16,424 3,402 Naval 32,954 6,866 Maripipi 7,853 1,554 Total 132,209 25,646
Source: NSO Table 6. PROVINCIAL SITUATIONER (CY '97-JUNE 1998) COMMODITY
(1) AVAILABLE SUPPLY (MT) (2) CONSUMPTION (MT) (3) SUFFICIENCY LEVEL (%)
(2)/ (3)= (4) RICE 25,386.08 15,054.64 1.68% WHITE CORN 895.05 0.38%
VEGETABLES 570.92 5,156.15 0.11% ROOTCROP/Tubers 1,267.68 2,782.99 0.46%
PORK 654 831 78% BEEF 67 116 57% CARABEEF 73 211 34% CHICKEN MEAT 280 534
52% FISH 2271.33 (2,488.19) FRUITS 7,562.33 3,701.85 2.04% CHICKEN EGGS -
Cebuano, spoken by 57.79 percent of the population, and Waray-waray by
40.80 percent, are the major dialects spoken in the island. The towns
facing the mainland of Leyte and Samar speak Waray-waray, whereas the
towns near Cebu speak the Cebuano dialects. Filipino/Tagalog and English
are also spoken and understood by most of the inhabitants.
There are 3 banks operating in Biliran namely, the Philippine National
Bank, Land Bank of the Philippines, and the Rural Bank of Naval.
All the 8 municipalities have post offices. RCPI and PT & T provide
telegraph-services. Eight Municipal Telephone Public Office (MTPO) enable
domestic calls from each municipality. Bayan Tel and PLDT calling offices
provide fax transfer and long distance telephone calls. MTPO-Naval now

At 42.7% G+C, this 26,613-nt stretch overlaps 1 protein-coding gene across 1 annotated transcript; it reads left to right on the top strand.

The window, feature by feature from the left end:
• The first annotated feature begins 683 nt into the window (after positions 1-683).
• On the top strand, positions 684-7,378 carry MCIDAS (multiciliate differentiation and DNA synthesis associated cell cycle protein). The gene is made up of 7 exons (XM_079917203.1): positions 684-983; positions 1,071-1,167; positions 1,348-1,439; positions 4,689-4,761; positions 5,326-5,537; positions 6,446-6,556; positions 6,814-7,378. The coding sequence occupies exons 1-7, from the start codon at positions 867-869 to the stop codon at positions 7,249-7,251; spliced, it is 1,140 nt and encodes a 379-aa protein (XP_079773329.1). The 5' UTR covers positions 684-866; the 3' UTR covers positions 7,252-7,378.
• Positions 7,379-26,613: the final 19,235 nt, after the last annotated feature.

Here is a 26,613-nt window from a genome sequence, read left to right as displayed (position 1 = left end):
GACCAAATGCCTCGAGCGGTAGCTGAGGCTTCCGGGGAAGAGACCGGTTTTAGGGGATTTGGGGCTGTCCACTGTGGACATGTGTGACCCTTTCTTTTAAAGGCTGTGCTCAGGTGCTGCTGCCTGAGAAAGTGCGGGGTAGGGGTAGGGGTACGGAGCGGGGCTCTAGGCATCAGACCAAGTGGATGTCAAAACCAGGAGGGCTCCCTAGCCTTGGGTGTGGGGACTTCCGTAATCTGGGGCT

accepts international calls. One LBC office operates in Naval, Biliran.
The province has access also to national and regional dailies, aside from
its own monthly government publication.
WATER AND POWER
About 89.46 percent of the population have access to water service while
10.64 percent draw water from artesian/deepwell. About 72 percent of the
barangays and 62 percent of the total households are energized. Power
comes from NPC in Tongonan, Ormoc. Distribution is facilitated by the
Biliran Electric Cooperative (Bileco). Power rate is Php.4.76 per kwh.
In the early Spanish time, the island was known as Isla de Panamao.
Panamao referred to an ethnic fishing net. Panamao Island was the site of
the first large-scale Spanish shipyard in the Philippines. But somehow
between 1668-1712, the name Panamao was changed to Biliran, a name derived
from a native grass called "borobiliran" which grew abundantly on the
On April 8, 1959, Republic Act No. 2141 made Biliran a sub-province of
Leyte. The Lt. Governors who served Biliran include Hon. Uldarico Reyes
(1959-1963), Hon. Jorge Zamora (1963-1967), and Hon Uldarico Reyes (-1967
The corporate system of governance was conceptualized to realize the
vision of a totally empowered Biliranon, living in an ecoligically
balanced community, where there is justice, peace and prosperity.
National government agencies, non-government agencies, organizations and
people's organization are enjoined by the provincial government to take
part in the noble task of building a province and a people, and accomplish
the mission to empower a every Biliranon for the total development of
Biliran's economy can be classified as predominantly agricultural having a
total agricultural hectarage of 33,263 ha. or roughly 60% of the total
land area of the province. In 1996, approximately 153,093.48 mt of various
agricultural products valued at P918,560,880 were produced from these
PALAY. Palay is planted to 6,673.55 ha. by 4,521 farmers. Of the total